Kazakhstan attracts the world’s bitcoin producers after the country’s total blackout
Wednesday’s Internet shutdown in Kazakhstan in response to anti-government protests wiped out nearly 15 percent of the world’s bitcoin creation capacity in one fell swoop. A sharp fall in the price of the main cryptomineries followed, but the causes of which are more diffuse, however. Explanations.
Unexpected consequence of the crisis in Kazakhstan: the wave of concerns raised among holders of cryptocurrencies, whose main are in free fall since Wednesday, January 5.
While these questions may seem out of place in the face of the security situation in Kazakhstan, where demonstrators are risking their lives, this concern illustrates the importance that this small Central Asian country has taken in recent months in the ecosystem of bitcoins and other alternative dematerialized currencies, very popular with speculators. The proof: shortly after the Internet blackout imposed Wednesday throughout the country, more than 13% of the world’s bitcoin “mining” capacity evaporated (mining is the creation of cryptocurrencies through intense computer calculations that require a lot of energy).
This disappearance “provides definitive proof of what was assumed: Kazakhstan has indeed become the second most important country for the creation of cryptocurrencies [after the United States, Editor’s note],” Fortune magazine points out.
“It has been known since April 2021 that a drop in global ‘mining’ capacity can lead to a sharp drop in cryptocurrency prices, and that’s what people are also fearing this time around,” recalls Nathalie Janson, an economist and cryptocurrency specialist at the Neoma Business School, contacted by France 24.
This forced exodus is also the reason for the rise of Kazakhstan in this ecosystem. “These companies were looking for places where the electricity needed to run their many computers wasn’t too expensive, and Kazakhstan – rich in oil and where energy rates are controlled – seemed like the ideal candidate,” says The Block, a trend analysis company in the cryptocurrency market. More than 110 new “mining” companies had applied for permission to set up in Kazakhstan between July and December 2021.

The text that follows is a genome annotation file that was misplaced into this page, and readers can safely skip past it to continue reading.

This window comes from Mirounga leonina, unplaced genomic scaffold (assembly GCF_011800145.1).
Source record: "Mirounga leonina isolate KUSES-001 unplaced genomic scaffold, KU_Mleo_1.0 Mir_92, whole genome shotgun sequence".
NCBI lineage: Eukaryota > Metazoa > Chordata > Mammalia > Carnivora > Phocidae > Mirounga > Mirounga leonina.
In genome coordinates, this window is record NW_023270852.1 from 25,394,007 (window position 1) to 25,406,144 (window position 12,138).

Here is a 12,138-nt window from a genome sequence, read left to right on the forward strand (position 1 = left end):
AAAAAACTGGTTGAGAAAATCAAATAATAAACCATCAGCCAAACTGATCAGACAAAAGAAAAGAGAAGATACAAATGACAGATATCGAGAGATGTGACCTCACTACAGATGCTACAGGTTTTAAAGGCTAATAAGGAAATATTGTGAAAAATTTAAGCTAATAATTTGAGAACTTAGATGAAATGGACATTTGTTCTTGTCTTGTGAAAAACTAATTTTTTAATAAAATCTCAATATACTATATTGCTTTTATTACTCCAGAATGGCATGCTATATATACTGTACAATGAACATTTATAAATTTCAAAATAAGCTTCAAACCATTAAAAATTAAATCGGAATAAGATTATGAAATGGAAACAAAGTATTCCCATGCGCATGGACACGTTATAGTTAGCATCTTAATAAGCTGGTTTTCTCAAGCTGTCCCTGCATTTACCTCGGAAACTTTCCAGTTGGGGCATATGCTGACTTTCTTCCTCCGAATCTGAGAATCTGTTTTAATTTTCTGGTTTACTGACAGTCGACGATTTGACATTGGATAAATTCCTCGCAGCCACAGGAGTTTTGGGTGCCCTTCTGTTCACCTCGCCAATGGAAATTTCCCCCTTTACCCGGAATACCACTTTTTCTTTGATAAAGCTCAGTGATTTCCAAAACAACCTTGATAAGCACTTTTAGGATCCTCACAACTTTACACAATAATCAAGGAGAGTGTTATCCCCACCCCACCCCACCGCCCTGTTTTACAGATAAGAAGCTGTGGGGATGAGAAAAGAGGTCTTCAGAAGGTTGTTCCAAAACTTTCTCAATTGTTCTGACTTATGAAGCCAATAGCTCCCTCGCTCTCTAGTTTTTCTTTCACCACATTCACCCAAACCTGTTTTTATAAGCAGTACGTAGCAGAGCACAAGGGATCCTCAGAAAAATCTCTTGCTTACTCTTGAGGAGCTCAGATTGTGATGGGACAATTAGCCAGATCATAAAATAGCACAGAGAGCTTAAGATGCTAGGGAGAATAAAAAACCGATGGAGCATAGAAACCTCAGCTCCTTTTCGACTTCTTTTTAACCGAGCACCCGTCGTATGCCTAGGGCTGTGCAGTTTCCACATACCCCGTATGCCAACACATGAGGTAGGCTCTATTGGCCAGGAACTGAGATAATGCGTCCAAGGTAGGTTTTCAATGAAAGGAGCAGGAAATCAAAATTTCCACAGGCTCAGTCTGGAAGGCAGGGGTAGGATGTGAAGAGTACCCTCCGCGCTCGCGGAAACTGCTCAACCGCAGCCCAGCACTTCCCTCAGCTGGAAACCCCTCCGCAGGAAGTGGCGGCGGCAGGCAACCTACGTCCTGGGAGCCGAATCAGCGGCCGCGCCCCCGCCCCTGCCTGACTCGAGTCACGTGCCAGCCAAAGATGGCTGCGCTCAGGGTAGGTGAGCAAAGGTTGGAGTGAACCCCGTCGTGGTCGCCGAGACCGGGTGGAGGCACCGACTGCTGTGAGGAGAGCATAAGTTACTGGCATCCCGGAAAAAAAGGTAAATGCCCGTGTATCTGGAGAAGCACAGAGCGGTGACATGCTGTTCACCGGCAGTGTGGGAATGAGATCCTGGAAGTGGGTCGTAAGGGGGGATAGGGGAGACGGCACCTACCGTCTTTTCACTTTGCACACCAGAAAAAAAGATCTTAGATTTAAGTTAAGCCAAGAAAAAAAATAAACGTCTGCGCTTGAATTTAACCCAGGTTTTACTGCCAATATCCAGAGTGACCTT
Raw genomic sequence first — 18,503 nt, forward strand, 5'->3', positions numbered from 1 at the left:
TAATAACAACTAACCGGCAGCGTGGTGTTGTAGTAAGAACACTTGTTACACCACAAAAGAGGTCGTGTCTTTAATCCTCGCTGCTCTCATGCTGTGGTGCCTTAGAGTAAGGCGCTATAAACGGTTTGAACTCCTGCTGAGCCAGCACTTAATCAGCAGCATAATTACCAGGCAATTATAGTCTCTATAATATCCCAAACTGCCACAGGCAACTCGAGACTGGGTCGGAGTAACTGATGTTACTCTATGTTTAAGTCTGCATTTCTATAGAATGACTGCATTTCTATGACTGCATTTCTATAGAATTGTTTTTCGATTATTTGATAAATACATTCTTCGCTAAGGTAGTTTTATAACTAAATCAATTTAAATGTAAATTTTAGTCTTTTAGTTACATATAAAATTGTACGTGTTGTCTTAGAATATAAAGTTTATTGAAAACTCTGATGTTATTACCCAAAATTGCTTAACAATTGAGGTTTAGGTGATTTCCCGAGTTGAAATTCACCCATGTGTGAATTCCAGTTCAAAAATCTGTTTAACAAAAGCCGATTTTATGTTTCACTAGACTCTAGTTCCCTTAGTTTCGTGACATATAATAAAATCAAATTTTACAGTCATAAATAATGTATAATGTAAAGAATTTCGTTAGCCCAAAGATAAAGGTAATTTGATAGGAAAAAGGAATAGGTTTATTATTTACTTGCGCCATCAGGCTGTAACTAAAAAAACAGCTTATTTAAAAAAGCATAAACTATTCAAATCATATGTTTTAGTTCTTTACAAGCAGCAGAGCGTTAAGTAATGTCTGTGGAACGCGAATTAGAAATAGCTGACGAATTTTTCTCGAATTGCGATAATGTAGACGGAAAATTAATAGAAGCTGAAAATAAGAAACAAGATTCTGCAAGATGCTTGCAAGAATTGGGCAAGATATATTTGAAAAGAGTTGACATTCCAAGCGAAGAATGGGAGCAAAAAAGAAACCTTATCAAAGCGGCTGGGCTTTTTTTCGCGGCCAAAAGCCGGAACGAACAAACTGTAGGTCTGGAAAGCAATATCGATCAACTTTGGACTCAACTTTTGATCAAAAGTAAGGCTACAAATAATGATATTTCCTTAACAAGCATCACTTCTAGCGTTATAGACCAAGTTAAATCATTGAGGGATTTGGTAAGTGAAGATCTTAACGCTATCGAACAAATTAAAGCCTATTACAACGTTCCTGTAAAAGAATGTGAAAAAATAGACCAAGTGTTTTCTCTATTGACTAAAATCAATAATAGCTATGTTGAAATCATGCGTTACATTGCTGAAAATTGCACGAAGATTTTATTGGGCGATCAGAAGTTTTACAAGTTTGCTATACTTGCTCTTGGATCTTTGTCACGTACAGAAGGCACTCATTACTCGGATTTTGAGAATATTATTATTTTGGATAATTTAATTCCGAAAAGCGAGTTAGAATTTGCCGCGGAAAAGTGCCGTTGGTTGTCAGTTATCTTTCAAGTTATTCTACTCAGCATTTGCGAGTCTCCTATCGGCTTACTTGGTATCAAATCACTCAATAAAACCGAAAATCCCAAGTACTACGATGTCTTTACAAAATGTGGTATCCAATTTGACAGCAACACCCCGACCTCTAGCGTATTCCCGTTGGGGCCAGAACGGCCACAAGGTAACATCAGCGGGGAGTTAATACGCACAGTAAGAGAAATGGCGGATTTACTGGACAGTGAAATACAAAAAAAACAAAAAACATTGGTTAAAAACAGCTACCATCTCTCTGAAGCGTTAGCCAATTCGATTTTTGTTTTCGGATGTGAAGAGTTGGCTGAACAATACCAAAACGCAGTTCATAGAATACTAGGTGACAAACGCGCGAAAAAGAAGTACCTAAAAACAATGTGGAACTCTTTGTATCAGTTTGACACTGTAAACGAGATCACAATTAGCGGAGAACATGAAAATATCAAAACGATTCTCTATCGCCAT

Rising tide of bad news for Kazakhstan
But this time, the situation is different. “We should not believe that the fall in prices since yesterday is directly related to the Internet cut in Kazakhstan. These declines have much more to do with the decisions taken yesterday by the U.S. Federal Reserve (Fed),” said Vincent Boy, analyst at IG France, contacted by France 24. Jerome Powell, the Fed chairman, announced on Wednesday that he would tighten U.S. monetary policy. “This means the end of the free-flowing money environment that had facilitated risk-taking such as investments in cryptocurrencies,” explains Nathalie Janson.
Is the unrest in Kazakhstan hurting bitcoin?
This economist believes, however, that the crisis in Kazakhstan may have “accentuated the downward trend. It is, in fact, “the first time that a geopolitical event has directly and brutally affected a major player in this ecosystem. This could have shaken investor confidence,” says Nathalie Janson. The situation in Kazakhstan would, in this hypothesis, have served as a revelation of certain weaknesses that investors did not necessarily think of.
Especially since at the same time, the government of Kosovo decided to ban the “mining” of bitcoins to try to save energy in a context of soaring gas prices. The small country is far from having the importance of Kazakhstan on the cryptocurrency map, but “the ‘mining’ there was becoming increasingly popular, especially in the north of the country among young people,” says the British BBC.
So between the Fed, Kazakhstan and Kosovo, it’s a sort of tidal wave of bad news that has hit cryptocurrencies. However, it is impossible to know exactly how much the events in Kazakhstan contributed to the fall of bitcoin because “we have no precedent to compare the curves,” notes Nathalie Janson.
On the other hand, it will be interesting, according to her, “to see how quickly these ‘mining’ companies will find an alternative to resume their activities”. This ability to bounce back quickly or not is also a point that intrigues Vincent Boy, the analyst from IG France. For him, this crisis can be considered as the first “full-scale test of the reaction of the players in this ecosystem and investors to a brutal and unexpected event”.